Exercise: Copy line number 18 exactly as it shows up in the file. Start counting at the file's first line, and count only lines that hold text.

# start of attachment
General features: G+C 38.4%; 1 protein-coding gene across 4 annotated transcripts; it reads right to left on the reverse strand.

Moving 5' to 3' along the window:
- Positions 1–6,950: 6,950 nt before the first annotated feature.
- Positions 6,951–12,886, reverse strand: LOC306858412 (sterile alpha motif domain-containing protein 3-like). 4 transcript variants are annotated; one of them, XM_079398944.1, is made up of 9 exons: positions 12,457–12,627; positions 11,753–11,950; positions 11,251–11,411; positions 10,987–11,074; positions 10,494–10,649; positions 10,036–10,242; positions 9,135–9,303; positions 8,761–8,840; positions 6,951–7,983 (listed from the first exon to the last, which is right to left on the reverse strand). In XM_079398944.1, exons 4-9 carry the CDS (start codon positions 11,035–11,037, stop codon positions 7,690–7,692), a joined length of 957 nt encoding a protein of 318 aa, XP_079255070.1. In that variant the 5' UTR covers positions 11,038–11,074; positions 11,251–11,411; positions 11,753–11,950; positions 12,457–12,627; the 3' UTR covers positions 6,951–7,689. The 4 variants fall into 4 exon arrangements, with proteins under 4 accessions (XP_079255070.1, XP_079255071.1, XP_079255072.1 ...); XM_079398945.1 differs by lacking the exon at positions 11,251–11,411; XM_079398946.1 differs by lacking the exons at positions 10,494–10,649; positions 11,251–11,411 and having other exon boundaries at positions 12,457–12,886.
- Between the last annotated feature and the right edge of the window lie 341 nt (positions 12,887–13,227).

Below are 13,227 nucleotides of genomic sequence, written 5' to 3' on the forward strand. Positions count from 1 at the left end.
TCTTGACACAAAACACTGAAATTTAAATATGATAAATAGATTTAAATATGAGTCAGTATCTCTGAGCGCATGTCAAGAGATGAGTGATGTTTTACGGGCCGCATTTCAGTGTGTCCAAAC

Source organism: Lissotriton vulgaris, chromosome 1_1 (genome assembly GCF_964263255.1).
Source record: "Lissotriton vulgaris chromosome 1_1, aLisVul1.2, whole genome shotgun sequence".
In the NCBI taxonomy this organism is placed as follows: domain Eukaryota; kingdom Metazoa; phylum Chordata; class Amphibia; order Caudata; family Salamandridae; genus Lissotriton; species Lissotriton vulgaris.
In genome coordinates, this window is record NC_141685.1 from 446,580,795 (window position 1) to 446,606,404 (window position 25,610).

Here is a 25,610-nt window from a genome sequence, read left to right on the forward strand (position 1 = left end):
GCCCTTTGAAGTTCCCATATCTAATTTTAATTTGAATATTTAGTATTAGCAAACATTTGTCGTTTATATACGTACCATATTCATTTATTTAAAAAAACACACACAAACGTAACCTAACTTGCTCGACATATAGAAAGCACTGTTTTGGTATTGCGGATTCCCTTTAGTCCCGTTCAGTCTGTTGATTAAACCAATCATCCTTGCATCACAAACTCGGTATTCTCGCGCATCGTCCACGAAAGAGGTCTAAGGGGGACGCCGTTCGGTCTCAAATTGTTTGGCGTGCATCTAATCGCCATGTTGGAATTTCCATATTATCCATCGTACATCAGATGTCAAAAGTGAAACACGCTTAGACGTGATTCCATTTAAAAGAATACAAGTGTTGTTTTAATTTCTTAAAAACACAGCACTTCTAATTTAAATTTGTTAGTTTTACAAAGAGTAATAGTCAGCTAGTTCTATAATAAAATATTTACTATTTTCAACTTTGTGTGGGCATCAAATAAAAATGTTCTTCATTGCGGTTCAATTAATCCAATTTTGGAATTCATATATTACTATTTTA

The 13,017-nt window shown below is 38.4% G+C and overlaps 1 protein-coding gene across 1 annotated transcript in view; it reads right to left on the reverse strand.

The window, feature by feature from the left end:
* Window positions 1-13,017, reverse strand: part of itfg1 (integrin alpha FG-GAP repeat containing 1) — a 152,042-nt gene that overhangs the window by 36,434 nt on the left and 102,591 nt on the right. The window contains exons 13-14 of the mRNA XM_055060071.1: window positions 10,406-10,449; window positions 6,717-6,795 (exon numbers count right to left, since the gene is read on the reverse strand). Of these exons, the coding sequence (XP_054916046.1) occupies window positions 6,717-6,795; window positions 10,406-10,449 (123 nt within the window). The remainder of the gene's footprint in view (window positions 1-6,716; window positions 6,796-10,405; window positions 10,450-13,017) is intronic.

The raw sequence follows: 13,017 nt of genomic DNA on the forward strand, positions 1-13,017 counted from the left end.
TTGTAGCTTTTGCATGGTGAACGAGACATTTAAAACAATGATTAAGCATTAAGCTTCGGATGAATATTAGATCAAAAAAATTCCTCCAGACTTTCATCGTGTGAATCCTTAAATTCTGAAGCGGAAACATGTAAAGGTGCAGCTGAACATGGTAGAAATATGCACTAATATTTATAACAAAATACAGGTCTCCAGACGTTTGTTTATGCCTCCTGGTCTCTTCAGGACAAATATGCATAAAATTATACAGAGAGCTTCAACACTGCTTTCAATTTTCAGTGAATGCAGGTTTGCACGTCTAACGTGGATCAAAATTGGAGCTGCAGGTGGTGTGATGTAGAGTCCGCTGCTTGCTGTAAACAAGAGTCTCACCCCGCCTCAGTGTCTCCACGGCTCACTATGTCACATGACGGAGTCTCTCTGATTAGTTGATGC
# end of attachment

TTGTAGCTTTTGCATGGTGAACGAGACATTTAAAACAATGATTAAGCATTAAGCTTCGGATGAATATTAGATCAAAAAAATTCCTCCAGACTTTCATCGTGTGAATCCTTAAATTCTGAAGCGGAAACATGTAAAGGTGCAGCTGAACATGGTAGAAATATGCACTAATATTTATAACAAAATACAGGTCTCCAGACGTTTGTTTATGCCTCCTGGTCTCTTCAGGACAAATATGCATAAAATTATACAGAGAGCTTCAACACTGCTTTCAATTTTCAGTGAATGCAGGTTTGCACGTCTAACGTGGATCAAAATTGGAGCTGCAGGTGGTGTGATGTAGAGTCCGCTGCTTGCTGTAAACAAGAGTCTCACCCCGCCTCAGTGTCTCCACGGCTCACTATGTCACATGACGGAGTCTCTCTGATTAGTTGATGC